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Nesbitt to retire from helm at Gainesville State College
President has been with college since 1997
Martha Nesbitt
Martha Nesbitt

Martha Nesbitt will mark her last day as president of Gainesville State College on June 30, after 14 years leading the institution.

“I plan to stay in Gainesville because this community has been awesome to me,” she said.

She said after years of working in the community, she will soon have the time to dedicate to further involvement in organizations including the Health Systems Board, Rotary Club and the Northeast Georgia History Center.

“I’m not actually retiring until June, but I wanted to go ahead and announce it. It takes a good nine to 10 months to get a new president,” Nesbitt said. “I wanted to allow for a smooth transition.”

Much was accomplished at Gainesville State during Nesbitt’s tenure, but she says these accomplishments are not hers alone but those of the entire college community.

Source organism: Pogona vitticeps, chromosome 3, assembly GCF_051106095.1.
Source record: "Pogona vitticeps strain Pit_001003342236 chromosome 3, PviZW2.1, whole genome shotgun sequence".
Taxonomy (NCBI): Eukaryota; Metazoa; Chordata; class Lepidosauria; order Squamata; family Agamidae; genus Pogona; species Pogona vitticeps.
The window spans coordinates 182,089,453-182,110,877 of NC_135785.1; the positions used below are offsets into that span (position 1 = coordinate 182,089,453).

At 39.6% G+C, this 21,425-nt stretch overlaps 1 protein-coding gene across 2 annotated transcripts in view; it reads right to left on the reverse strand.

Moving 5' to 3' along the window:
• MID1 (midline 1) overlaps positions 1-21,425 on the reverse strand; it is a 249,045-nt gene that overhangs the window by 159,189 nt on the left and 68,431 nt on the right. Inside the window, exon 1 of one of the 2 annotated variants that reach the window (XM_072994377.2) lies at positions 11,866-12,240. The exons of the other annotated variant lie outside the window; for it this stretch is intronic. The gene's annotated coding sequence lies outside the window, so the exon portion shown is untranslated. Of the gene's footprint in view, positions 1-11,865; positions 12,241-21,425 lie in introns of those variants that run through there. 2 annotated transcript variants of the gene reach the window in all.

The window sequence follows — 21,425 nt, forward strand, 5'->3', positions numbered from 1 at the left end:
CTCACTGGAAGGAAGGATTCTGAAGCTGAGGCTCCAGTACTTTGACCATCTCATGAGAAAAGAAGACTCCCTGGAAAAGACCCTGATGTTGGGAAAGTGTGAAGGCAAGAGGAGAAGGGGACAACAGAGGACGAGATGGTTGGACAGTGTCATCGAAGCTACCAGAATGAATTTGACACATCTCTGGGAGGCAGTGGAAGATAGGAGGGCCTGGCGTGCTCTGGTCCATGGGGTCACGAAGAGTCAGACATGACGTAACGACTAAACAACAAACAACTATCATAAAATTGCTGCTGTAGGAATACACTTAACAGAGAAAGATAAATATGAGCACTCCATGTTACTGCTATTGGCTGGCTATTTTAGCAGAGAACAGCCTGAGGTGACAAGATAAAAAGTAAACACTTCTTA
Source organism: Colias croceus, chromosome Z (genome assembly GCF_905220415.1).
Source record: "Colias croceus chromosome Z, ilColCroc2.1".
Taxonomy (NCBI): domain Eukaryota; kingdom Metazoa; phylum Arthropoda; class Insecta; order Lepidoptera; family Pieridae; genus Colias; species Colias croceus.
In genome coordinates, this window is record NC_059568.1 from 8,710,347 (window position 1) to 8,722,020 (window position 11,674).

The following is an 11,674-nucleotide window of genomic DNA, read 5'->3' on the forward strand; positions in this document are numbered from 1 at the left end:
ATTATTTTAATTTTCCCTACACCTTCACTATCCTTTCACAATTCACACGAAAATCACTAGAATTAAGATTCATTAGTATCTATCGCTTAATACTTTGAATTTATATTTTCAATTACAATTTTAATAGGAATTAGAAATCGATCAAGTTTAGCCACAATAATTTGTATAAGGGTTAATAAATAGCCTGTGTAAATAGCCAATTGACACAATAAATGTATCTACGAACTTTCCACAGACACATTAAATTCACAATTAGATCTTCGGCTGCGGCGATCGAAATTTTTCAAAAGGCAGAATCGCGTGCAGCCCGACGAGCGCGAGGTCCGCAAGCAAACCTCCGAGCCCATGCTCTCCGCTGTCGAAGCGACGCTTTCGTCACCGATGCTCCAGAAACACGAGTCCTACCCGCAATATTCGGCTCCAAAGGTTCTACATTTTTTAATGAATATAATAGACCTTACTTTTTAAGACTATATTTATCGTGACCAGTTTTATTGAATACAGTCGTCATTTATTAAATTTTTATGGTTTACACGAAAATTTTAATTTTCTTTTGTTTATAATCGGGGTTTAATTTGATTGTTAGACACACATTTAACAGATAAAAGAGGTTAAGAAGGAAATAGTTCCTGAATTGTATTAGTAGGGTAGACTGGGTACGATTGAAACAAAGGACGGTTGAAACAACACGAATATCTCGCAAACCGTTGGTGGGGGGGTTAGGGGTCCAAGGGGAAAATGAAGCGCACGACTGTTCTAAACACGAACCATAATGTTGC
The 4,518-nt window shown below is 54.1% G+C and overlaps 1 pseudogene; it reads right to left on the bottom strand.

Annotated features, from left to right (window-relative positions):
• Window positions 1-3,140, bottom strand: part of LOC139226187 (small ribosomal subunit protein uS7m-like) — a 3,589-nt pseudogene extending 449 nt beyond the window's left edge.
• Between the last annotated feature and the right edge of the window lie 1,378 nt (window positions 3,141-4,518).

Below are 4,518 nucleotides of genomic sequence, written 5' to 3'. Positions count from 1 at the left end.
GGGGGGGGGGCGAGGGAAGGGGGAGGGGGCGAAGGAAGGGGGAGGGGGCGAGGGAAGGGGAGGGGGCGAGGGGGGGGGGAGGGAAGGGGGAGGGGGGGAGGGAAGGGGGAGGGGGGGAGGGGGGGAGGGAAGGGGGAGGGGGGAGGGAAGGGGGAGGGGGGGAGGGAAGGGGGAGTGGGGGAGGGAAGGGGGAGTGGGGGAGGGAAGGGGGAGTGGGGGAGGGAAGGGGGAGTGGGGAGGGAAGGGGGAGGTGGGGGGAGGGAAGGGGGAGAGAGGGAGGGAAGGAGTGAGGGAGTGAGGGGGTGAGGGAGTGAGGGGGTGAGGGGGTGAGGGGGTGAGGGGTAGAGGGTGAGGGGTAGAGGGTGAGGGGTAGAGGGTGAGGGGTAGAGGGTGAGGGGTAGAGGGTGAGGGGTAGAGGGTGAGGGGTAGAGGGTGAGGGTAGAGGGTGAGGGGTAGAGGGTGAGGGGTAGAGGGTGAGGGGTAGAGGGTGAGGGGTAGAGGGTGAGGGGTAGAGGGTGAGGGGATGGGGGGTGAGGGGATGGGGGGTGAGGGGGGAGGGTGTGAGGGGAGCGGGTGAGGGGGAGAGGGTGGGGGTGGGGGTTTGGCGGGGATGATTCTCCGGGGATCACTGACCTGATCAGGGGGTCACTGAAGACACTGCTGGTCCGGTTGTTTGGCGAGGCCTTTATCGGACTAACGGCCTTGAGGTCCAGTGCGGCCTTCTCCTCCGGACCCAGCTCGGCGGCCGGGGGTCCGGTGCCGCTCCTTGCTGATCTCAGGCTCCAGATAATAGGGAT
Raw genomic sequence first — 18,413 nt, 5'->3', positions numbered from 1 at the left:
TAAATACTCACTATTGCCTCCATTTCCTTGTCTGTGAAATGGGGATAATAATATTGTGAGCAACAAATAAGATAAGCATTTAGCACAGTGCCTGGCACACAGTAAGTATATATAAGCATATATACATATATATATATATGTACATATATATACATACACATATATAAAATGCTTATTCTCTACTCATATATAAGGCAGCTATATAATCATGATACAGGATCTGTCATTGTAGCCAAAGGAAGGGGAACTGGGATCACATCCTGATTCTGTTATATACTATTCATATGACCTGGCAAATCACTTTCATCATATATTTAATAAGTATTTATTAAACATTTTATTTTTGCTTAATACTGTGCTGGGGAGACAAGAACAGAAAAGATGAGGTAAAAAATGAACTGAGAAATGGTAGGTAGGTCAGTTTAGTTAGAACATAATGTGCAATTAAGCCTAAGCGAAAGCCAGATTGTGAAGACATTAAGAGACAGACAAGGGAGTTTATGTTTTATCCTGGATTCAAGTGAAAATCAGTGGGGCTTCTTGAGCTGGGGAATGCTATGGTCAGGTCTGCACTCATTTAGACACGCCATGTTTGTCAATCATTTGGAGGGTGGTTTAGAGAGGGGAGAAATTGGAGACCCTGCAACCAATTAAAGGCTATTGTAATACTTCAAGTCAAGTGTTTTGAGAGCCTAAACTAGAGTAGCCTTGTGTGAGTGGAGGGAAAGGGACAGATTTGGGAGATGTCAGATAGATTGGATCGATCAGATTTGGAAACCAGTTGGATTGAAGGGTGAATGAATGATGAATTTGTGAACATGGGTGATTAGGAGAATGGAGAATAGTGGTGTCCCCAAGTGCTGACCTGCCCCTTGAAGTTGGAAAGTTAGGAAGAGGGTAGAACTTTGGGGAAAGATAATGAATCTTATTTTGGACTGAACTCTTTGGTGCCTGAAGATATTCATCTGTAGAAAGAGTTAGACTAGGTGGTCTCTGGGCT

“One of the thing’s I’m most proud of is we’re the first college in the (University System of Georgia) to become tobacco free,” Nesbitt said.

From 2000 to 2010, Gainesville State experienced a 174 percent enrollment increase. The Oconee campus in Watkinsville was built in 2003. Nesbitt also saw the institution change names and mission as it transitioned from Gainesville College to the state college it is today.

For her final year at Gainesville State, Nesbitt has plans to make the new academic building home, even if it’s just for a few months. She’s also working to help the college get its Southern Association of Colleges and Schools reaffirmation, a process that will be well in place by the time a new president is chosen.

It will be several months before a search committee is developed to find a new president, but Nesbitt said she expects the committee to do a national search. Prospects have not been discussed yet.

Former University System of Georgia Chancellor Stephen Portch praised Nesbitt’s work with Gainesville State.

“When you think of Martha Nesbitt, you think of boundless enthusiasm, deep commitment, true loyalty, genuine compassion and tireless work ethic,” Portch said in a news release. “That’s why she became a transformative president for (Gainesville State).”

Though she’ll be gone from her post, Nesbitt has no plans to abandon the school altogether.

“I’ll always support the college and help it in any way I can, but I’ll do my best not to interfere,” she said.

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